MARION — Marion residents may get a reverse 911 call with instructions or urgent information as town officials prepare plans ahead of Tropical Storm Henri, which is nearly at hurricane strength and is expected to impact southern New England Sunday.

Town Administrator James McGrail and the Marion Emergency Management Team have plans in place to evacuate residents or open a local shelter if needed, according to a town press release.

Town officials are working closely with the Massachusetts Emergency Management Agency as the situation is updated.

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If necessary as the storm approaches, residents may receive a reverse 911 call with instructions or other urgent information, the press release stated.

Marion officials expect to meet again Saturday and will provide additional updates to residents via the town website and Facebook as well as town e-Alerts.

Homebound residents or senior citizens in Marion can call the Council on Aging at 508-748-3570 with questions or concerns.

If you reach the voicemail, leave a name and number and you will receive a call back.

The entire SouthCoast region is currently under a Hurricane Watch and a Storm Surge Watch.

Safety precautions residents should follow to prepare for a hurricane or tropical storm include:

  • If possible, don't leave the house.
  • Check flashlights and portable radios to confirm they’re working.
  • Fully charge your cell phone, laptop and any other devices before the storm.
  • Check the batteries in smoke and carbon monoxide detectors.
  • If you own a car, make sure its gas tank is at least half full in the event you need to travel.
  • Purchase a car phone charger so that you can charge your device if you lose power at your home.
  • Ensure that you have an emergency kit that has basic medicine and bandages. Include disinfectants, hand sanitizer and other cleaning supplies that you may need in an emergency due to the COVID-19 pandemic.
  • Have an emergency food supply in case of a power outage. People should have supplies to sustain their families for at least 72 hours.
  • Set your refrigerator and freezer to their coldest settings (remember to reset them back to normal once power is restored). During an outage, minimize the number of times you open the refrigerator or freezer door.
  • Prepare your home by securing or bringing in outdoor objects (patio furniture, children’s toys, trash cans, etc.) that could be swept away or damaged during strong winds or flooding.
  • Elevate items in your basement in case of flooding, check your sump pump, unplug sensitive electronic equipment, park vehicles in areas that are unlikely to flood and remove boats from the water.

For boat owners:

  • Remove your boat from the water or add extra lines to secure it.
  • Be sure to have plenty of extra line, chafing gear and fenders. Fully charge the battery.
  • Ensure that your vessel is as watertight as possible. Remove all non-permanent equipment.
  • MEMA recommends purchasing a generator to maintain electricity in an outage.
  • NEVER run a generator indoors, in a garage or with the exhaust facing the home or home air intakes.
  • Pack a bag with important items in case you need to evacuate. Don’t forget to include needed medications and any valuable personal belongings.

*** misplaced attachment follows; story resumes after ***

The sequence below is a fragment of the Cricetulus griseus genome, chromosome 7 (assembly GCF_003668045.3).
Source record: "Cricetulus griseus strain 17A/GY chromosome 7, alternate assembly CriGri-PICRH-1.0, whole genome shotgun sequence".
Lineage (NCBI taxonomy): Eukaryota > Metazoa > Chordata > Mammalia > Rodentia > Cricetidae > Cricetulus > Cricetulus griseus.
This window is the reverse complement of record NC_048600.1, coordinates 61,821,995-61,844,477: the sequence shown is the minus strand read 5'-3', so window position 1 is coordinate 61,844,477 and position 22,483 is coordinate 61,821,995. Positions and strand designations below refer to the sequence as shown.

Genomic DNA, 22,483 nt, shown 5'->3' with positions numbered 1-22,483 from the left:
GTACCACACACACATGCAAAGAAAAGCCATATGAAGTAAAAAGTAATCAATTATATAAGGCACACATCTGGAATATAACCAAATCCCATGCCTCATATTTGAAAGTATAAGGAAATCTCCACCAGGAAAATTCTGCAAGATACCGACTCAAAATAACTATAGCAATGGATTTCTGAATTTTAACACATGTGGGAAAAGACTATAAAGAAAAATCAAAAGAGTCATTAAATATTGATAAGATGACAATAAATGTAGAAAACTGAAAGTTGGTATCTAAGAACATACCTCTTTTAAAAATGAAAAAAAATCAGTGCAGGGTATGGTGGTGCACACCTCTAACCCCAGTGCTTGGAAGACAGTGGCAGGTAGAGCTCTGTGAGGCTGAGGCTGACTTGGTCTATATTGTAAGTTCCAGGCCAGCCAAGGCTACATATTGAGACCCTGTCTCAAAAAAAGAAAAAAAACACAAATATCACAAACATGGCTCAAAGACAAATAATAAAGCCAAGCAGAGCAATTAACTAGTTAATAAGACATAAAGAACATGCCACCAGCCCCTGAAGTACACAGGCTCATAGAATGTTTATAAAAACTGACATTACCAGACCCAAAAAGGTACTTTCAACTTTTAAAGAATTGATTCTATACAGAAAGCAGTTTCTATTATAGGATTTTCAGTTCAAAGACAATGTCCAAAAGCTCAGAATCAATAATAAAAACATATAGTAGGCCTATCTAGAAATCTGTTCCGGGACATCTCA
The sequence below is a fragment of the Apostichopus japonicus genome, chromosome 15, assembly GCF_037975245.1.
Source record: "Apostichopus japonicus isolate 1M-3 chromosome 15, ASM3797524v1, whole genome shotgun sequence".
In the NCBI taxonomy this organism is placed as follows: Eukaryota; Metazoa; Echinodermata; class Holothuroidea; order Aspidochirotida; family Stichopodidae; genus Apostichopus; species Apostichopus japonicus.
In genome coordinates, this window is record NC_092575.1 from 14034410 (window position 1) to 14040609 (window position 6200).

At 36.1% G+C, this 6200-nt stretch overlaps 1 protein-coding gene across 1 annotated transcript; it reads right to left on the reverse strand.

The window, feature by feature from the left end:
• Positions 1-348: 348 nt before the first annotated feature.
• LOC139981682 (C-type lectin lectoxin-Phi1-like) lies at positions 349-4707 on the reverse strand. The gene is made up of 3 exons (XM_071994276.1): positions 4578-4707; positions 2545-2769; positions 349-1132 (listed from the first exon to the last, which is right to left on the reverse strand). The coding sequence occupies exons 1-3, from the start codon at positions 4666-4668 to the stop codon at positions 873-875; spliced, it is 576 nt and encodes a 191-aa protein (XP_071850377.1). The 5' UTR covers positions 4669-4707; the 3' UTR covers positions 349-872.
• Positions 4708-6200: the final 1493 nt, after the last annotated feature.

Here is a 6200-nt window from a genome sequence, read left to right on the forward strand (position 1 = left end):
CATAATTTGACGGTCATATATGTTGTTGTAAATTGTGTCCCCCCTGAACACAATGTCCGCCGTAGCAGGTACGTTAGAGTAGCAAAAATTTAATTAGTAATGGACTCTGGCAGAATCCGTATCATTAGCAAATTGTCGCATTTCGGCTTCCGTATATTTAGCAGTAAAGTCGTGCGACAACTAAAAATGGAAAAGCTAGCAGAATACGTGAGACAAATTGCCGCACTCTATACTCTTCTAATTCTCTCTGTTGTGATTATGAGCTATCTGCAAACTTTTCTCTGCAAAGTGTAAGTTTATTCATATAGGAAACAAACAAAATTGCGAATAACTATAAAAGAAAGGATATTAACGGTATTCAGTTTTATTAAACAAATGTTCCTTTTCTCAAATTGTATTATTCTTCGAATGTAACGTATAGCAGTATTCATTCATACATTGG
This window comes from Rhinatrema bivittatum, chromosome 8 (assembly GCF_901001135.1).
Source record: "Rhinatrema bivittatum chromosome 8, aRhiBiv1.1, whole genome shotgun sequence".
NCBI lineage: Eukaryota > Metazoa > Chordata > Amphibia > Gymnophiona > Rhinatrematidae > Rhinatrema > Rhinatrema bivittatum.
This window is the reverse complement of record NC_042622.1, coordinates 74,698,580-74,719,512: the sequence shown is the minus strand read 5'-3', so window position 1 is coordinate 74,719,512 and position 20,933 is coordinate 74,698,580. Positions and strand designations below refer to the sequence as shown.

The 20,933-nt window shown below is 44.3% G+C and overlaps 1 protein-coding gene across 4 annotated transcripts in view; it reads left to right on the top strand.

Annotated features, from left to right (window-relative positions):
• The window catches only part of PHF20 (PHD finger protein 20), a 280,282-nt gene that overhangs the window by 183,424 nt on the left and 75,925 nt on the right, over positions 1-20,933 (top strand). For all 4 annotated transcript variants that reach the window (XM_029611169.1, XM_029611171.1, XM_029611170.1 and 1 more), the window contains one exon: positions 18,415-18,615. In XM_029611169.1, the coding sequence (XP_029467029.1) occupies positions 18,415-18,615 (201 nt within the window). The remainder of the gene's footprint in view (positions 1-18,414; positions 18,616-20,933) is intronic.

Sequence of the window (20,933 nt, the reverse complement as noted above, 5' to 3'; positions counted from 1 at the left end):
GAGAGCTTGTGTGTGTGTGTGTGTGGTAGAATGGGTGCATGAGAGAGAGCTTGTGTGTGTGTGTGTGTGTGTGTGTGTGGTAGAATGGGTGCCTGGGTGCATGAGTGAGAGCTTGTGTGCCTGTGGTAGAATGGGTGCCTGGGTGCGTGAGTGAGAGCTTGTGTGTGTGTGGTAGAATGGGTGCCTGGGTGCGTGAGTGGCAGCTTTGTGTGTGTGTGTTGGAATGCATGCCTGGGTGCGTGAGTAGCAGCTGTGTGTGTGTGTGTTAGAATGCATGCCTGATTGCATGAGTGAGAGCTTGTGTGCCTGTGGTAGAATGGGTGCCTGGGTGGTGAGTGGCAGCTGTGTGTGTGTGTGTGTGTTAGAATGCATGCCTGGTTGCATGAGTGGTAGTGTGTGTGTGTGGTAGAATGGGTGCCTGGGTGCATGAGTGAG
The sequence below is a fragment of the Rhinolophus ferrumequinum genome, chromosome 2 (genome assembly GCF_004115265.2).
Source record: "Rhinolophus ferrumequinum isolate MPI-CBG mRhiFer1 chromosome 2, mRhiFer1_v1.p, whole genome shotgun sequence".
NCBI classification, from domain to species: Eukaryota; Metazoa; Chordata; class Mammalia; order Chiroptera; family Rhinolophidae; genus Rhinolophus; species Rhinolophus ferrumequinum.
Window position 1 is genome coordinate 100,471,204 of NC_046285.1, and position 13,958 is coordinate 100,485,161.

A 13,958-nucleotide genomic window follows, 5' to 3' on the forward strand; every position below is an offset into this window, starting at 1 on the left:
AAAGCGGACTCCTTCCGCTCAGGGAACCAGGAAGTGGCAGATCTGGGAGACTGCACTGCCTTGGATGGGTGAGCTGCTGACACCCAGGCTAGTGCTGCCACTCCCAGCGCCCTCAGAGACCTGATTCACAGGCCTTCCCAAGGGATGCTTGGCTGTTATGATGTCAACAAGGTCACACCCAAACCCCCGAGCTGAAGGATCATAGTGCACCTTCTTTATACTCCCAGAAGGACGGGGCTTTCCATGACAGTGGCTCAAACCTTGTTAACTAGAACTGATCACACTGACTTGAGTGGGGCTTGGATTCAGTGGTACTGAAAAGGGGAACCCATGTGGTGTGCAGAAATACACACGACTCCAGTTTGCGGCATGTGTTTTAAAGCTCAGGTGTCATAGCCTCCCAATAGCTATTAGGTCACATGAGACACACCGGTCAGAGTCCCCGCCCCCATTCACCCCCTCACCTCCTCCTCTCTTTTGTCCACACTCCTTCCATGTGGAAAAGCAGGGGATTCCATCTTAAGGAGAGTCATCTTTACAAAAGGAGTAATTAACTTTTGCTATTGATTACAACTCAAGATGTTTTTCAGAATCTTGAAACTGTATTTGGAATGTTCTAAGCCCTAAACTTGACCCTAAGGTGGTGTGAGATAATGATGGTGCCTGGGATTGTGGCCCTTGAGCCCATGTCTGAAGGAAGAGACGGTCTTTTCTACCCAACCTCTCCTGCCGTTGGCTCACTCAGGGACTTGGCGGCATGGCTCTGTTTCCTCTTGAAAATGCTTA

• Be a good neighbor. Check on family, friends, and neighbors, especially the elderly, those who live alone, those with medical conditions and those who may need additional assistance.
  • In the event of a hurricane, residents are also encouraged to know if they live or work in a hurricane evacuation zone, develop a family emergency plan and create an emergency kit.

In the event of flooding:

  • Don’t attempt to drive through large puddles or on flooded roads, which could threaten your safety. Just 6 inches of moving water can knock you down, and 2 feet of water can sweep your vehicle away.
  • If there is a chance of flash flooding, move immediately to higher ground. Flash floods are the number one cause of weather-related deaths in the U.S.
  • If floodwaters rise around your car and the water is not moving, abandon the car and move to higher ground. Do not leave the car and enter moving water.
  • Avoid camping or parking along streams, rivers and creeks during heavy rainfall. These areas can flood quickly and with little warning.
  • After a storm passes through the area, residents should remain cautious. Heavy rain and strong winds can cause a multitude of problems like power outages, fallen debris and floods that often block roads and emergency vehicles, prolonging damage.
  • Call 9-1-1 to report emergencies, including downed power lines and gas leaks.
    Stay away from downed utility wires. Always assume a downed power line is live.
    If your power is out, follow MEMA’s power outage safety tips. Report power outages to your utility company. Do not call 9-1-1 to report an outage or to ask about power restoration.
  • Stay informed by receiving alerts, warnings, and public safety information before, during and after emergencies.

LOOK: The most expensive weather and climate disasters in recent decades

Stacker ranked the most expensive climate disasters by the billions since 1980 by the total cost of all damages, adjusted for inflation, based on 2021 data from the National Oceanic and Atmospheric Administration (NOAA). The list starts with Hurricane Sally, which caused $7.3 billion in damages in 2020, and ends with a devastating 2005 hurricane that caused $170 billion in damage and killed at least 1,833 people. Keep reading to discover the 50 of the most expensive climate disasters in recent decades in the U.S.


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